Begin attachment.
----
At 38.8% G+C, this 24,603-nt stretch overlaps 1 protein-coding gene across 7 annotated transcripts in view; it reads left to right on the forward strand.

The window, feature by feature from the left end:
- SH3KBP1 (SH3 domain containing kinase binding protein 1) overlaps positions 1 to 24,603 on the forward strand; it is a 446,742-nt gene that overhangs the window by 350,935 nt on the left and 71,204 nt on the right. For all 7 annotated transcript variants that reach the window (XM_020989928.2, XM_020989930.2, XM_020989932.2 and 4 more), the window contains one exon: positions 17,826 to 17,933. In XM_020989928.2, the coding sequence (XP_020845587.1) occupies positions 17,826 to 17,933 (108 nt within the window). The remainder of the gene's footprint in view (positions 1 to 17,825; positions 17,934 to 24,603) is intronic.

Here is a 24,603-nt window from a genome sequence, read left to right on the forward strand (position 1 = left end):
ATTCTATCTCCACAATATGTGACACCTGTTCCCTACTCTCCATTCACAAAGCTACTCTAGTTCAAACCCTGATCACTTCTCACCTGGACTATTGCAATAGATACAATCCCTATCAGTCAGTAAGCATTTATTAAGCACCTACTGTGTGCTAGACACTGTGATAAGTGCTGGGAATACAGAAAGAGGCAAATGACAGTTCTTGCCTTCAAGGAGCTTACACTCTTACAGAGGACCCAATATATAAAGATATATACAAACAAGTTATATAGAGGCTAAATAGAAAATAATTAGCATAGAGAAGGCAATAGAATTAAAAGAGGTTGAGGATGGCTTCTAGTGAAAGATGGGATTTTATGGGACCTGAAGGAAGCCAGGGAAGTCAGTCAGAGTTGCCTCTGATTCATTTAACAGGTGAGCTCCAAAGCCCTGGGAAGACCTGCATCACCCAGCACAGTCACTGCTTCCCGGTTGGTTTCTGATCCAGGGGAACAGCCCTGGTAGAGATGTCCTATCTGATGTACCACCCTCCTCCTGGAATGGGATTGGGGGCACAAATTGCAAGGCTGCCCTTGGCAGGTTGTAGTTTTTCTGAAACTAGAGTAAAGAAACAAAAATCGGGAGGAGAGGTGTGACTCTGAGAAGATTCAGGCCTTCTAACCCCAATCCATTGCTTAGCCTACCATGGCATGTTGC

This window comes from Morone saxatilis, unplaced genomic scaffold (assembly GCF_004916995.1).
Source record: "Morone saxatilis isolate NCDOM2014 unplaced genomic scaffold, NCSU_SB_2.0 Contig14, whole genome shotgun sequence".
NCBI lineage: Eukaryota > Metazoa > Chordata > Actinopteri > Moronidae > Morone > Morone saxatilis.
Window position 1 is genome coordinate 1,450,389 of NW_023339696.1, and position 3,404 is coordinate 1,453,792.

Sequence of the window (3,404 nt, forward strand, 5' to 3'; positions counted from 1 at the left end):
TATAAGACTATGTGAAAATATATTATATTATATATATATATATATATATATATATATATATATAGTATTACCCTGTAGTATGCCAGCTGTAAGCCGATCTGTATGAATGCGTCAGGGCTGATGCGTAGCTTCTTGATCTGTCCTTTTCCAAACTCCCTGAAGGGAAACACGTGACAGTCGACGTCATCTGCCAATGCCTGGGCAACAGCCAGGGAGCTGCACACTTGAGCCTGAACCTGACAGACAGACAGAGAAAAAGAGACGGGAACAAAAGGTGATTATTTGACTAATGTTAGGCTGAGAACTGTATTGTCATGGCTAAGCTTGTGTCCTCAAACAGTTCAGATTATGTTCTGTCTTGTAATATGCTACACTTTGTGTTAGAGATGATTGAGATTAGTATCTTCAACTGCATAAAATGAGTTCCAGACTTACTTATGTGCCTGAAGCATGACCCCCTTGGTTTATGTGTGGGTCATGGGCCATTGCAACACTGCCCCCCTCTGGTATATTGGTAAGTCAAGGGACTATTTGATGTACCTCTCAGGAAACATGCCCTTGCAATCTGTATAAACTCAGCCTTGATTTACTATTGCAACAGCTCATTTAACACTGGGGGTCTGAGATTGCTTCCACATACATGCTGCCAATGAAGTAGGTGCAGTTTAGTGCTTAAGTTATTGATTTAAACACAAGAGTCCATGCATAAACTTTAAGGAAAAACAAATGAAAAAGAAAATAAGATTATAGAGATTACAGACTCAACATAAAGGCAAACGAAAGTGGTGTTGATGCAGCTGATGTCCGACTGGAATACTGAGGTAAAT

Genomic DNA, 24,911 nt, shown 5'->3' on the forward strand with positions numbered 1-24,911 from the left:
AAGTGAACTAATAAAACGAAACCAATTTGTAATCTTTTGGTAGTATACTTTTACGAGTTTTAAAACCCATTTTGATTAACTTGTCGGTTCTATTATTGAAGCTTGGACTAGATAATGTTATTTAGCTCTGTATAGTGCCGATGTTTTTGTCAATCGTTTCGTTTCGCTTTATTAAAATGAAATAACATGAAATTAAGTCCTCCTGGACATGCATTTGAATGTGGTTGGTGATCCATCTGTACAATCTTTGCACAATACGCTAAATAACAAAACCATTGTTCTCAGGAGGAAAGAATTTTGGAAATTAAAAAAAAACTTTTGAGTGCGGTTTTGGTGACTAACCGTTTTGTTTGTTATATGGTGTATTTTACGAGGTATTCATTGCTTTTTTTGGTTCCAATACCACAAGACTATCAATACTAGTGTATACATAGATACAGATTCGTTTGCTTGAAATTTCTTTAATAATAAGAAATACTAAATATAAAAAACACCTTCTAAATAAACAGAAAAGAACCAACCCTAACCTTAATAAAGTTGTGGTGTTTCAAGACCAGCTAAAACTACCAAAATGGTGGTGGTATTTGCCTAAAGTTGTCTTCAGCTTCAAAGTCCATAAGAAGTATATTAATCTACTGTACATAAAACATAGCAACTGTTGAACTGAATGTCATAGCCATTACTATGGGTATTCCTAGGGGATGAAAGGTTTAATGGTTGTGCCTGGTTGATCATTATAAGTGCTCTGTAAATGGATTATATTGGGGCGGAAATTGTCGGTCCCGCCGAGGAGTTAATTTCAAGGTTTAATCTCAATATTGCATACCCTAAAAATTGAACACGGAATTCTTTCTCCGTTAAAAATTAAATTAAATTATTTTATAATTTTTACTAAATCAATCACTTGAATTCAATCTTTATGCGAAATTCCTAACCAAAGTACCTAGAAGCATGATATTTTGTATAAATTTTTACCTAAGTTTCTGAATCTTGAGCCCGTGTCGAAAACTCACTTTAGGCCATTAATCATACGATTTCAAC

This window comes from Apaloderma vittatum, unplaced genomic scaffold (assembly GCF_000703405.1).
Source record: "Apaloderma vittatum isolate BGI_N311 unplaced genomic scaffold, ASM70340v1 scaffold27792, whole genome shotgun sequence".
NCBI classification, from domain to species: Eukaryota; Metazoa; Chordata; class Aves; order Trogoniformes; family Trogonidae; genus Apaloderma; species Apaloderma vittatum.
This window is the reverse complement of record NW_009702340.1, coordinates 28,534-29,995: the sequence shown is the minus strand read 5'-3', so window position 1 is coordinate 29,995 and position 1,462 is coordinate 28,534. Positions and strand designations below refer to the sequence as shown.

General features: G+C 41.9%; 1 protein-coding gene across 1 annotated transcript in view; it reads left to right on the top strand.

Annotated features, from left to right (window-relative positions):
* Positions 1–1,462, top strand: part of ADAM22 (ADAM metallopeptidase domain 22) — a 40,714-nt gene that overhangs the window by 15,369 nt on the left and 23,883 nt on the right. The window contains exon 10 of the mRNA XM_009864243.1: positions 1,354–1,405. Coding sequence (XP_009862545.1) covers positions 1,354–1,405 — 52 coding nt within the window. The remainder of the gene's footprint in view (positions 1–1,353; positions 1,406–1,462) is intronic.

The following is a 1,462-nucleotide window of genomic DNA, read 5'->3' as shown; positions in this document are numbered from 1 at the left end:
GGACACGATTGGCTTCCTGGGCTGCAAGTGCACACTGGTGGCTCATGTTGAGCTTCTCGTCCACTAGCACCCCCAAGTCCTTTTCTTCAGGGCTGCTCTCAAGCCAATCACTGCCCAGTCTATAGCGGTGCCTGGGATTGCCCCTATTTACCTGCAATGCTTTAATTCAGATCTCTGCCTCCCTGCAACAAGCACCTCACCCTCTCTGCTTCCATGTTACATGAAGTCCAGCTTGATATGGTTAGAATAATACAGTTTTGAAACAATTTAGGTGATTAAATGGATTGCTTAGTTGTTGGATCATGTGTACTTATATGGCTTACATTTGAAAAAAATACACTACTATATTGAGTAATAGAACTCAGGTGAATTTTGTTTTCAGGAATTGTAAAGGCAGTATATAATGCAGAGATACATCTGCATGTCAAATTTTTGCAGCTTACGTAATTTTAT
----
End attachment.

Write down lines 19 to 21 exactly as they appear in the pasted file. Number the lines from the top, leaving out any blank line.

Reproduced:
Annotated features, from left to right (window-relative positions):
* Positions 1–1,462, top strand: part of ADAM22 (ADAM metallopeptidase domain 22) — a 40,714-nt gene that overhangs the window by 15,369 nt on the left and 23,883 nt on the right. The window contains exon 10 of the mRNA XM_009864243.1: positions 1,354–1,405. Coding sequence (XP_009862545.1) covers positions 1,354–1,405 — 52 coding nt within the window. The remainder of the gene's footprint in view (positions 1–1,353; positions 1,406–1,462) is intronic.

The following is a 1,462-nucleotide window of genomic DNA, read 5'->3' as shown; positions in this document are numbered from 1 at the left end: